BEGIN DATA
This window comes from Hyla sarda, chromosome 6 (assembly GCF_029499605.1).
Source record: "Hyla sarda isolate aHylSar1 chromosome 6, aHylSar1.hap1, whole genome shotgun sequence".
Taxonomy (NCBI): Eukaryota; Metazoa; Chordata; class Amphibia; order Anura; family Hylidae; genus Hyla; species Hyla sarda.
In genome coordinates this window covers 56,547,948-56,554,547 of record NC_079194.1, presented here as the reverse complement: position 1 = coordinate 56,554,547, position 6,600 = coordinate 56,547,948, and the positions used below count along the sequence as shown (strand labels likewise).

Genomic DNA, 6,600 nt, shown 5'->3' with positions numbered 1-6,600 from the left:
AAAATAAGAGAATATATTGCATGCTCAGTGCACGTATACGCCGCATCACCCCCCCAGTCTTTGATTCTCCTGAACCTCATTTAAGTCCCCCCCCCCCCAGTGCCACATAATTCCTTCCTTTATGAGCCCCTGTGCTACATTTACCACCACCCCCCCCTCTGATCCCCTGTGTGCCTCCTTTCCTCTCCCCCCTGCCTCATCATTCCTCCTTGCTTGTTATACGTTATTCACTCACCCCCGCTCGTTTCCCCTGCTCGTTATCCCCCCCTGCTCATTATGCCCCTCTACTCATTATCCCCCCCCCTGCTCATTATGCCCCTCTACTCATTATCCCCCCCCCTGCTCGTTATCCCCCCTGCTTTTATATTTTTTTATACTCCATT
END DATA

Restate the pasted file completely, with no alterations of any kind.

This window comes from Hyla sarda, chromosome 6 (assembly GCF_029499605.1).
Source record: "Hyla sarda isolate aHylSar1 chromosome 6, aHylSar1.hap1, whole genome shotgun sequence".
Taxonomy (NCBI): Eukaryota; Metazoa; Chordata; class Amphibia; order Anura; family Hylidae; genus Hyla; species Hyla sarda.
In genome coordinates this window covers 56,547,948-56,554,547 of record NC_079194.1, presented here as the reverse complement: position 1 = coordinate 56,554,547, position 6,600 = coordinate 56,547,948, and the positions used below count along the sequence as shown (strand labels likewise).

Genomic DNA, 6,600 nt, shown 5'->3' with positions numbered 1-6,600 from the left:
AAAATAAGAGAATATATTGCATGCTCAGTGCACGTATACGCCGCATCACCCCCCCAGTCTTTGATTCTCCTGAACCTCATTTAAGTCCCCCCCCCCCCAGTGCCACATAATTCCTTCCTTTATGAGCCCCTGTGCTACATTTACCACCACCCCCCCCTCTGATCCCCTGTGTGCCTCCTTTCCTCTCCCCCCTGCCTCATCATTCCTCCTTGCTTGTTATACGTTATTCACTCACCCCCGCTCGTTTCCCCTGCTCGTTATCCCCCCCTGCTCATTATGCCCCTCTACTCATTATCCCCCCCCCTGCTCATTATGCCCCTCTACTCATTATCCCCCCCCCTGCTCGTTATCCCCCCTGCTTTTATATTTTTTTATACTCCATT